Hundreds of extrasolar planetary systems have been discovered over the past 2 decades. The discoveries show a surprising diversity of planetary systems, with many of these systems far stranger than imagined. Among these discoveries are numerous Earth-size and super-Earth-size planets circling in the habitable zone (HZ) of their host stars where temperatures are believed to be just right for liquid water to exist. Using data gathered with the 6.5 m Magellan Telescope located at Las Campanas Observatory in Chile, R.A. Wittenmyer et al. (2014) report on the discovery of yet another super-Earth-size planet in the HZ.
Figure 1: Artist’s impression of GJ 832c as compared with Earth. Image credit: PHL @ UPR Arecibo.
The planet, identified as GJ 832c, lies just 16 light-years away. It orbits an M dwarf star that is much smaller and cooler than the Sun. The suffix “c” identifies GJ 832c as the second planet detected around the star. A Jupiter-like planet identified as GJ 832b was the first planet detected around the star and it orbits in a nearly-circular 9.4-year orbit. Much closer to the host star is GJ 832c, super-Earth-size planet situated within the HZ, albeit towards the warmer edge of the HZ. On average, GJ 832c receives as much insolation from its host star as Earth does from the Sun. The planetary system comprising GJ 832b and GJ 832c resembles a miniature version of the Solar System, with giant planets orbiting further out and small rocky worlds closer in.
GJ 832c circles its host star with a period of 35.68 ± 0.03 days and it has an estimated minimum mass of 5.4 ± 1.0 times the Earth’s mass. Although GJ 832c is sufficiently far from its host star for it to be cool enough for liquid water to exist on its surface, it is not necessarily habitable because there are a large number of other contributing factors that determine habitability. The close proximity of GJ 832c from its host star means it is likely trapped in a spin-orbit resonance, causing the planet to have a slow rotation rate. Work by Yang et al. (2014) show that a slow rotation rate might boost the habitability of GJ 832c. They have employed 3D global climate models to suggest that planets with slower rotation rates would be able to remain habitable at higher stellar flux levels than planets with more rapid rotation rates.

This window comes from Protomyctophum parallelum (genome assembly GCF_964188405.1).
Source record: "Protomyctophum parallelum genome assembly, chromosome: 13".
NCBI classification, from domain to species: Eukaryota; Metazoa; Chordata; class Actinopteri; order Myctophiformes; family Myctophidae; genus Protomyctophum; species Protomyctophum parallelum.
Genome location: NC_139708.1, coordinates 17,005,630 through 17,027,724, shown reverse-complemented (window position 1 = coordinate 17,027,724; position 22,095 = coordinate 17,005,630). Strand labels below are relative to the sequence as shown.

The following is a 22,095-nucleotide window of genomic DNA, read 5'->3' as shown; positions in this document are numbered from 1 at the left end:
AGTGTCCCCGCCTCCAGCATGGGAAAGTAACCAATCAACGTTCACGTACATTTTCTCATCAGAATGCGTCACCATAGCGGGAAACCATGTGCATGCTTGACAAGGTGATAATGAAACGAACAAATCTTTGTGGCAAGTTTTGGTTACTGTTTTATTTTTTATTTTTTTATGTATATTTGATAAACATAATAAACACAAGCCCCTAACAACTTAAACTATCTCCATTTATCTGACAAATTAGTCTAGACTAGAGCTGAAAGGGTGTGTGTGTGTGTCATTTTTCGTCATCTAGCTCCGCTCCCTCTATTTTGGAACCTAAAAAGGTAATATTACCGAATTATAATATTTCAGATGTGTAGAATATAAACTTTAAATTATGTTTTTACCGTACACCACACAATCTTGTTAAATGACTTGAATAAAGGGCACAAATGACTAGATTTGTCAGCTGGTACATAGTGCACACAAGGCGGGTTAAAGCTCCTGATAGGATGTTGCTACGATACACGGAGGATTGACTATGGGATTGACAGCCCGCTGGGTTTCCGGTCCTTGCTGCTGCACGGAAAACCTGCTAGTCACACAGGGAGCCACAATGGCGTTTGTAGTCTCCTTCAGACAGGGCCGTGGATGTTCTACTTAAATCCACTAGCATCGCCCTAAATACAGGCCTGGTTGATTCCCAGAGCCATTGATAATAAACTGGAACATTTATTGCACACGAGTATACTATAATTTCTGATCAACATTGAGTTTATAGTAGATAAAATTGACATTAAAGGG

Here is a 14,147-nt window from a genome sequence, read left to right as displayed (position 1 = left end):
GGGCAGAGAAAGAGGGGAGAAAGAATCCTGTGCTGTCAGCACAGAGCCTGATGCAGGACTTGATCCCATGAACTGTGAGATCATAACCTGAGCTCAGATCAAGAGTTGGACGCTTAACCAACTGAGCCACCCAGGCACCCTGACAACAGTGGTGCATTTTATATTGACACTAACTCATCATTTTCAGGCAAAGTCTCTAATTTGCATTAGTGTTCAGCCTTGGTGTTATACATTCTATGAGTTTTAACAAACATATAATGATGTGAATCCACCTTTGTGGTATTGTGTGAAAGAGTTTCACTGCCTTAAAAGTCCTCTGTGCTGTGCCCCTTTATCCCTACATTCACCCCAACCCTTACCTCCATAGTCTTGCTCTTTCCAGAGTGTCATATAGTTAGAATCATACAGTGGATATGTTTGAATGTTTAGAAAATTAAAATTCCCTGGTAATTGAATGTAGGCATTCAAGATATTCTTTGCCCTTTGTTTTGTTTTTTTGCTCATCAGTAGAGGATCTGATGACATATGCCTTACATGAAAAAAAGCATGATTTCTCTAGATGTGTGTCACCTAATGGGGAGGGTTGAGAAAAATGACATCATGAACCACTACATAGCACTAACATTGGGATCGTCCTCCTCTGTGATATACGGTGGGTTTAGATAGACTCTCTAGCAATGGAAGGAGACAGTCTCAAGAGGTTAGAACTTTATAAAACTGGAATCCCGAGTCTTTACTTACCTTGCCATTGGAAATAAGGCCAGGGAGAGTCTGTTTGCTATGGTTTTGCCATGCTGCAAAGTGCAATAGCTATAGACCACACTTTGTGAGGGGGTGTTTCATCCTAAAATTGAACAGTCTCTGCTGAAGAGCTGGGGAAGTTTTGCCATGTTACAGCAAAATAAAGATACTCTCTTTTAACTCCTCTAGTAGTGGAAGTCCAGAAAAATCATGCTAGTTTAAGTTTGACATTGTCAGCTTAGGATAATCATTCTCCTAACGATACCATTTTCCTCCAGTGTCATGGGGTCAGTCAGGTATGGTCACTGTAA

Figure 2: Radial velocity curve for GJ 832c using data from the Planet Finder Spectrograph (PFS) (blue) on the 6.5m Magellan Telescope and the High Accuracy Radial Velocity Planet Searcher (HARPS) (red). GJ 832c was detected from the tiny but measurable gravitational tug it exerts on its host star, causing its host star to “wobble” and produce a radial velocity signature. R.A. Wittenmyer et al. (2014).
Figure 3: Orbit of GJ 832c around its host star. Notice that GJ 832c orbits near the inner edge of the HZ. Image credit: PHL @ UPR Arecibo.
On the contrary, being a few times more massive than Earth, the surface of GJ 832c might be shrouded in a dense atmosphere, creating an enhanced greenhouse effect which might make the planet too hot to be habitable. If GJ 832c has a thick atmosphere and given that the planet is close to the warmer edge of the HZ, it is reasonable to suggest that GJ 832c might not be a habitable planet and might instead be a super-Venus. One can say that GJ 832c is in the optimistic habitable zone but outside the conservative habitable zone.
- R.A. Wittenmyer et al. (2014), “GJ 832c: A super-earth in the habitable zone”, arXiv:1406.5587 [astro-ph.EP]
- Yang et al. (2014), “Strong Dependence of the Inner Edge of the Habitable Zone on Planetary Rotation Rate”, arXiv:1404.4992 [astro-ph.EP]